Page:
2. INVESTIGATE

After you’ve identified the problem, start investigating. Technology solutions are rarely bought off the shelf these days. You need to get educated on products and solutions. Fortunately, there are many sources of information on the Internet including articles, podcasts, videos. “Find the leading suppliers in your market and invite them to help you solve your particular problem. Be vocal about what you want,” Ali says. “You are the customer, explain your needs. Tell them what your deal breakers are. While you are learning from them, they are learning from you.”  

Construction technology startup companies received $1.05 billion in investment from venture capitalists in the first half of 2018, a record high. Startups and well established companies can introduce you to something you are unaware of such as wearables to improve safety or the latest in drone technology. Convey your high standards and insist the provider you work with share or exceed that standard.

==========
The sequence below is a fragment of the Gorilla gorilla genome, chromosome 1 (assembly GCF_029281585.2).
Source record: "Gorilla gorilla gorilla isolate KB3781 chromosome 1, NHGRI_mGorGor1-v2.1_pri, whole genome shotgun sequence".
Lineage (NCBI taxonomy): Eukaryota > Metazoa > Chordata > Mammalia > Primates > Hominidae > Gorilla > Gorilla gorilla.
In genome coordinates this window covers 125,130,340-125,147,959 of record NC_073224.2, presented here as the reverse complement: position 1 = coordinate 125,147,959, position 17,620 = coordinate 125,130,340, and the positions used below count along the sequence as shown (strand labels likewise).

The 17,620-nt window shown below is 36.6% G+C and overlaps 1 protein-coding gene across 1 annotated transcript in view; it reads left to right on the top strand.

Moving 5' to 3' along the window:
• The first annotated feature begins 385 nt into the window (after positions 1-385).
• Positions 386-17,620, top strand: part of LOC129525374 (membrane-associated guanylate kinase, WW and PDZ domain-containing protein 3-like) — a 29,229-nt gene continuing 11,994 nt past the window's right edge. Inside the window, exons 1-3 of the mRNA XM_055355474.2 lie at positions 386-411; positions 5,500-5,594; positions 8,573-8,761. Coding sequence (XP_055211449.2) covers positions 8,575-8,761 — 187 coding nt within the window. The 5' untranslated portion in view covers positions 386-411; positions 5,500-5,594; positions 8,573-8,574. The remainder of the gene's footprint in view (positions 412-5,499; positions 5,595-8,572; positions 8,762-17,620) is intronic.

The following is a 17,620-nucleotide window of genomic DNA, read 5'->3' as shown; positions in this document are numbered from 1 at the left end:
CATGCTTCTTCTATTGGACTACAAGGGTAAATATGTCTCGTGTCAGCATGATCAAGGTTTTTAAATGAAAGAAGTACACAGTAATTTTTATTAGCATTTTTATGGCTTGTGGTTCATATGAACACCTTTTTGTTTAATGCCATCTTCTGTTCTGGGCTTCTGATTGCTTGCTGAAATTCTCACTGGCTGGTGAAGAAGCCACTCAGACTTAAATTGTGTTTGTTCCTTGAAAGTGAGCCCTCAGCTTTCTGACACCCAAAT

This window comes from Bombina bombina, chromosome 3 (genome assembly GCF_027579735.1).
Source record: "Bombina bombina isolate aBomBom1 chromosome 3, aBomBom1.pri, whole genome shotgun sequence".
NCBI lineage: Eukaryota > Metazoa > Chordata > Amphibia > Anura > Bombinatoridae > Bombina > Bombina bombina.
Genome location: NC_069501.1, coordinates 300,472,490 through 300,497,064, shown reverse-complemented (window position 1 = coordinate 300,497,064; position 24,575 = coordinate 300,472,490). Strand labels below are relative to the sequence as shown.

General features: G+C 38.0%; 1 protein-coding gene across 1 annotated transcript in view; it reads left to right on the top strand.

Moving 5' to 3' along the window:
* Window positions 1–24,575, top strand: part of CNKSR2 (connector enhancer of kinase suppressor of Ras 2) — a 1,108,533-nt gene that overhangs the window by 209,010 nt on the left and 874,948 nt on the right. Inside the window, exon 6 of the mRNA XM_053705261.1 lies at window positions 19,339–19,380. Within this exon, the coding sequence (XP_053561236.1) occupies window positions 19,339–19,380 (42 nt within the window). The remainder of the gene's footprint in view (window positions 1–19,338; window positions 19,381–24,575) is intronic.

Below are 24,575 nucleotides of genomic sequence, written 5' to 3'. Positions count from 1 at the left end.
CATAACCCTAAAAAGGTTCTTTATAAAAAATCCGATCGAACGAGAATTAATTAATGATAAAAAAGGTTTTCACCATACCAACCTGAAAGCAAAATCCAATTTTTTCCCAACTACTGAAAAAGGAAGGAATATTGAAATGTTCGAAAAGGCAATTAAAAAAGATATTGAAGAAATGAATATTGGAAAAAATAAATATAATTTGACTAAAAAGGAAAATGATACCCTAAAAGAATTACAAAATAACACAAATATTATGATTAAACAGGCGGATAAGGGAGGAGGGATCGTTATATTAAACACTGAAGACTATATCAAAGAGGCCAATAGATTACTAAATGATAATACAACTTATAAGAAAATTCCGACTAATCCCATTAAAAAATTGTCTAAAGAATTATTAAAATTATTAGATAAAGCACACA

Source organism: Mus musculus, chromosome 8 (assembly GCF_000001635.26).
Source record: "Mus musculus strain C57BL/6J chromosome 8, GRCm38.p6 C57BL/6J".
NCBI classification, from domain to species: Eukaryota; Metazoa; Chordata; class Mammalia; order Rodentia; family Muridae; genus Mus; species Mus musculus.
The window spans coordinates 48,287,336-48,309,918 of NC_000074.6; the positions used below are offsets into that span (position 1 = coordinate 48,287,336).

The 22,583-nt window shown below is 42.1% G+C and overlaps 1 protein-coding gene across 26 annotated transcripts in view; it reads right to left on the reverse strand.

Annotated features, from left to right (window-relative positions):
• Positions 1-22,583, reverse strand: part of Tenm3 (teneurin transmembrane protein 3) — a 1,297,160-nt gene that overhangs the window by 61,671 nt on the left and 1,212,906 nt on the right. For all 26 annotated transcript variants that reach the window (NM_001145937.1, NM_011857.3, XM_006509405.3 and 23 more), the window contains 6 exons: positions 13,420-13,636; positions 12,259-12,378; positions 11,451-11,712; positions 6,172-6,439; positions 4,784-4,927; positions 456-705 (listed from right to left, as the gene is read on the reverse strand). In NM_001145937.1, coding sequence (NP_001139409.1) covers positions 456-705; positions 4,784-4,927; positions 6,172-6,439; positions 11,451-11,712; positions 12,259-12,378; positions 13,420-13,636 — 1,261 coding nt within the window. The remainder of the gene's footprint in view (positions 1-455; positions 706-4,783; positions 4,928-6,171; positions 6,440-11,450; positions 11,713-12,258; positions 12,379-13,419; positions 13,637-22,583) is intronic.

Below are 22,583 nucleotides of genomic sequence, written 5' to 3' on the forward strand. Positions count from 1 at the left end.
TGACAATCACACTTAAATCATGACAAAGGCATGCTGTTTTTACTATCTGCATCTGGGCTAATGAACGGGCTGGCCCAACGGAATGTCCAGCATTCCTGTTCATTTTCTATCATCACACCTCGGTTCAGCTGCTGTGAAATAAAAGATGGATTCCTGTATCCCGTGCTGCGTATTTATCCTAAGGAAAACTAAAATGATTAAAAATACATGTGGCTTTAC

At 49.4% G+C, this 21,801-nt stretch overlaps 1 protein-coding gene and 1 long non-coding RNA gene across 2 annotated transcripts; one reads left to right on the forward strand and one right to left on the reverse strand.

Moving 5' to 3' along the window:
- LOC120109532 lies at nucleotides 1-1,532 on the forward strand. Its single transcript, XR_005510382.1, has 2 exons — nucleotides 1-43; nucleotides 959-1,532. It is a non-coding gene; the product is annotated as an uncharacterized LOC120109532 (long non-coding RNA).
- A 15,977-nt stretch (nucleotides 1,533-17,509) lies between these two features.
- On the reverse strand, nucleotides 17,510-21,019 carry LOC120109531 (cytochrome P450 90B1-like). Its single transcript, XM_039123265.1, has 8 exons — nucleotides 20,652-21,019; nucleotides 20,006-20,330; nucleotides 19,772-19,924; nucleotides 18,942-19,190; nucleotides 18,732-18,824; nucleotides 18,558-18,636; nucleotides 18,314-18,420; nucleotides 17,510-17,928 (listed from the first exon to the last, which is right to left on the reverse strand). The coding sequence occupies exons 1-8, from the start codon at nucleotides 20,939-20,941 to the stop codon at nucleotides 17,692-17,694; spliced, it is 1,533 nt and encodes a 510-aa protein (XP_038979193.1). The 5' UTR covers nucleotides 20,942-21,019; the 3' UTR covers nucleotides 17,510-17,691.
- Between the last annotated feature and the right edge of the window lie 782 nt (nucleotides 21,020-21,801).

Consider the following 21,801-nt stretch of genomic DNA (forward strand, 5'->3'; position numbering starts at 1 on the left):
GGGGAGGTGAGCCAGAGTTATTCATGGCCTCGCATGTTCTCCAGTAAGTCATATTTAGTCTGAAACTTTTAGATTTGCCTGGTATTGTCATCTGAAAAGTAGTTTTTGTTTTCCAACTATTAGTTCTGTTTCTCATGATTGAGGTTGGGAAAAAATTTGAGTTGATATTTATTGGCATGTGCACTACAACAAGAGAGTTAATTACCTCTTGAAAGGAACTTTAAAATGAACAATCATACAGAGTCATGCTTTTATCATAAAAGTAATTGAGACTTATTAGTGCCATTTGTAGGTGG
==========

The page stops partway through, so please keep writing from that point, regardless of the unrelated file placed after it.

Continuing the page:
3. FIND THE OPPORTUNITY

Assess the benefits of any solution suggested. Does it fit within your existing processes? Does it offer a more efficient process? What gains will you see and when? Can you test it on a small scale before implementing something more robust? Again, know who you are and establish a process that works.

Investment in technology can bring unforeseen advantages. It can make talent recruitment easier, bringing in skilled people who use data to assist with in-house and on-site decision making. The best people are attracted to companies that are innovating and outpacing their competitors. They see growth opportunities for their careers. Ali previously created technology solutions and assessed business viability for products and platforms in the automotive and aerospace industries before joining Milwaukee Tool. “The construction industry is so ripe for innovation today and in the future of how we build,” she says.

4. PREPARE TO IMPLEMENT

Clean your house. New technology will work better within a strong foundation. That means documented processes, streamlined tasks, proven methods, and vision. It doesn’t need to be complicated, just clearly communicate how work is done and why. Define what success looks like so your progress can be measured. Be flexible. Pivot when necessary.